Food

Land and Sea

My locavore weekend
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I’m not a stickler for details, but once in a while I like to give myself a personal challenge, focused entirely on rules I make up myself.

This time around, I looked at the plethora of food products available in my immediate vicinity—namely, my backyard and a nearby beach—and decided I’d spend the midsummer weekend eating as many of them as I could. To anyone who’d listen, I called it my “locavore weekend.”

The edible fun started Friday morning, when my fella whipped up a breakfast featuring fried eggs from our own hens atop Avenue Bread muffins. For good measure, I suggested adding chopped chives from the garden. He did, and it was delicious.

Lunch at the office consisted of a backyard salad with lettuce, kale, arugula, fennel leaves, tiny yellow and green zucchinis, an avocado (no, I didn’t grow it), and a few of those aforementioned chives. It was big enough to be filling, and gave me the energy to get through the rest of the workday.

Dinner was a no-brainer. We’d already invited a few friends over to help cull our meat rabbit population, and I augmented the menu with another green salad, grilled zucchini, Yukon Gold potatoes that had been pulled out of the patch near the tomatoes the weekend before, and, per my boyfriend’s request, steak for the barbecue (for the record, we didn’t “grow” the steaks).

By the time the nine rabbits had been humanely dispatched in a group effort involving a few different outdoor workstations, the rest of the supper had been prepped and all that remained was to grill what needed to be grilled—including two of the hares, which I marinated with olive oil, Bragg’s, homegrown rosemary and dashes of salt and pepper.

By the time we sat down at the picnic table to eat, dusk was falling and the waxing moon, along with subdued candlelight, gave the dinner an otherworldly glow. There wasn’t a lot of talking, as everyone was too busy “oohing” and “ahhing” in between mouthfuls. To say the meal was a success would be an understatement.

Although we were up until midnight cleaning and freezing the remaining rabbits, that didn’t stop us from waking early and getting out of the house by 7:30am in order to make it to a nearby beach in time to catch low tide and the first weekend of crabbing season.

As pretty much anyone who’s ever met me knows, access to fresh seafood is one of the reasons I moved to this area in the first place. I spent my childhood summers on Lummi Island, and some of my fondest memories involve crabbing and fishing both on the beach and from our formerly trusty rowboat.

That said, Saturday’s effort wasn’t quite the bonanza I’d hoped for. Despite my keen ability to spot Dungeness hiding under seaweed, my bucket remained empty and the crab feed I’d planned for that night’s dinner party was definitely on hold.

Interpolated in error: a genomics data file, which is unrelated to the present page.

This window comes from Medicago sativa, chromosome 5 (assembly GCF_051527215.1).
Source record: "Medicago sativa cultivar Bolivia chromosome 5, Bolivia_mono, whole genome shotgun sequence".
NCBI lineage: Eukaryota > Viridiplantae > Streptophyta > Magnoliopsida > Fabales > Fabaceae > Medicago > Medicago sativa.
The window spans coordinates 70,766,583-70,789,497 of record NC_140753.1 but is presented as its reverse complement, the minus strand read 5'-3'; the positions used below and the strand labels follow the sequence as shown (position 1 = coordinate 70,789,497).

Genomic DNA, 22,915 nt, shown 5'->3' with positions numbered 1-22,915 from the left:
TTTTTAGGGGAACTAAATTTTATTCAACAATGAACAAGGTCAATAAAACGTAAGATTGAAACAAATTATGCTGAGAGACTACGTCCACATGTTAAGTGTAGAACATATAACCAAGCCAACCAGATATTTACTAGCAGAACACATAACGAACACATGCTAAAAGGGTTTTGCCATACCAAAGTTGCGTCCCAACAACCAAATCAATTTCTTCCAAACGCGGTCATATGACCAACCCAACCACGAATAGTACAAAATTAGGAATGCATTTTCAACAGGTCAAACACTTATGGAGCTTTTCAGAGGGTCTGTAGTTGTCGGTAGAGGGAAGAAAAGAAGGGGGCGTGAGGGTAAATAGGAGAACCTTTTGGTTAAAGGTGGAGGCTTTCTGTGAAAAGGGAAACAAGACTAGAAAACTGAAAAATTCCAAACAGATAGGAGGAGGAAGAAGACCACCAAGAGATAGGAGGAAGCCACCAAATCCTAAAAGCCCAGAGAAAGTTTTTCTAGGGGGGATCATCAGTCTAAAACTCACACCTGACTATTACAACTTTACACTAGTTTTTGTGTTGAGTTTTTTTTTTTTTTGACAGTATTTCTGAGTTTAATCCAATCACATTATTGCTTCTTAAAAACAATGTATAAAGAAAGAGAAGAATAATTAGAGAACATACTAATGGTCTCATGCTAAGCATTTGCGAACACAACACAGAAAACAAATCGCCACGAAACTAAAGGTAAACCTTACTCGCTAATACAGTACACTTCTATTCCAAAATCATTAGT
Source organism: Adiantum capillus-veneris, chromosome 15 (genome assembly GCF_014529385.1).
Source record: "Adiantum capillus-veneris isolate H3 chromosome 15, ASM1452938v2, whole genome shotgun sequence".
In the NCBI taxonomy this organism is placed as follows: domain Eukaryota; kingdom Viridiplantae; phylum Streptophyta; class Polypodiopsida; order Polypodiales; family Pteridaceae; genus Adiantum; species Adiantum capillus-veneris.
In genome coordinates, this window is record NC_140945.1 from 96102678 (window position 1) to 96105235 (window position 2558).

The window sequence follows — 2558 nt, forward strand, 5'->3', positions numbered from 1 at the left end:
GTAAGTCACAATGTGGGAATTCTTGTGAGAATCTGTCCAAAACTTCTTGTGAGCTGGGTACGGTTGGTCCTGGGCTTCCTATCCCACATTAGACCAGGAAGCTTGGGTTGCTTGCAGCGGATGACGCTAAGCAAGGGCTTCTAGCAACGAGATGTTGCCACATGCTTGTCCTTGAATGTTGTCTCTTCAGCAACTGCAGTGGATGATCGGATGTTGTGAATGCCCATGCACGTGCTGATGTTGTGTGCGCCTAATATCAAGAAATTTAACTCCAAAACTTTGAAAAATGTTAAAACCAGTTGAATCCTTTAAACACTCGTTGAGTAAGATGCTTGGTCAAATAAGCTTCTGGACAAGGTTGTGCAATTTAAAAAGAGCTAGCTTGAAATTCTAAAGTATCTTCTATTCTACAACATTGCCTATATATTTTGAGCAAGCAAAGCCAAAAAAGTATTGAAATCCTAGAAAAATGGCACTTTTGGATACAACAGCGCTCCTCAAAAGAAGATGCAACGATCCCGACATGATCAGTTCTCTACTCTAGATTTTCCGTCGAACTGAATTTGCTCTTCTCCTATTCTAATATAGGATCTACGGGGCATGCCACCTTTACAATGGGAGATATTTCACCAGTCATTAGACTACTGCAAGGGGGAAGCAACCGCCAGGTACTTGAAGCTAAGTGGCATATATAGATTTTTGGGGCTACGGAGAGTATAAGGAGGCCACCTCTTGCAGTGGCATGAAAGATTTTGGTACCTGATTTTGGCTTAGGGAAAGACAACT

The two crustaceans my cohort caught, however, went perfectly with an afternoon repast alongside leftovers from the night before. I melted some butter with homemade garlic scape pesto to go with the crabmeat we cracked, and a perfect Pacific Northwest lunch was enjoyed by all.

Shrimp pasta was my backup plan for dinner, and soon after lunch I peeled and marinated the shrimp—which, you guessed it, were caught in nearby waters—in lemon juice, white wine and some of the leftover pesto and butter mixture. When the time came to put it all together, I added grilled zucchini and onions from the night before, the last of the pesto, mushrooms, blue cheese and, for good measure, a few more chives. Everything was tossed with rigatoni, and most of the guests weren’t shy about taking seconds. 

We didn’t forget about dessert, which was a simple affair. Raspberries that had been picked from our patch the afternoon before were tossed on top of vanilla bean ice cream, and every bowl came back licked clean.

I was tired of cooking by the time Sunday came around, but my guy picked up the slack by whipping up an omelet for a later-than-usual brunch and, that night, making a run to Boomers to pick up a couple burgers and a blackberry milkshake—made with ice cream from Whatcom County’s own Edaleen Dairy, natch.

When all was said and done, I deemed my “locavore weekend” a rousing success. And, while I know not everyone has such easy access to rabbits, greens, root vegetables and seafood, we do live in a region where it’s pretty darn easy to get all of those things at area grocery stores, farmers markets and from local CSAs. 

In other words, if you want to have your own locavore weekend, the time is ripe. It might require a little more planning, but, trust me, it’ll be worth it.

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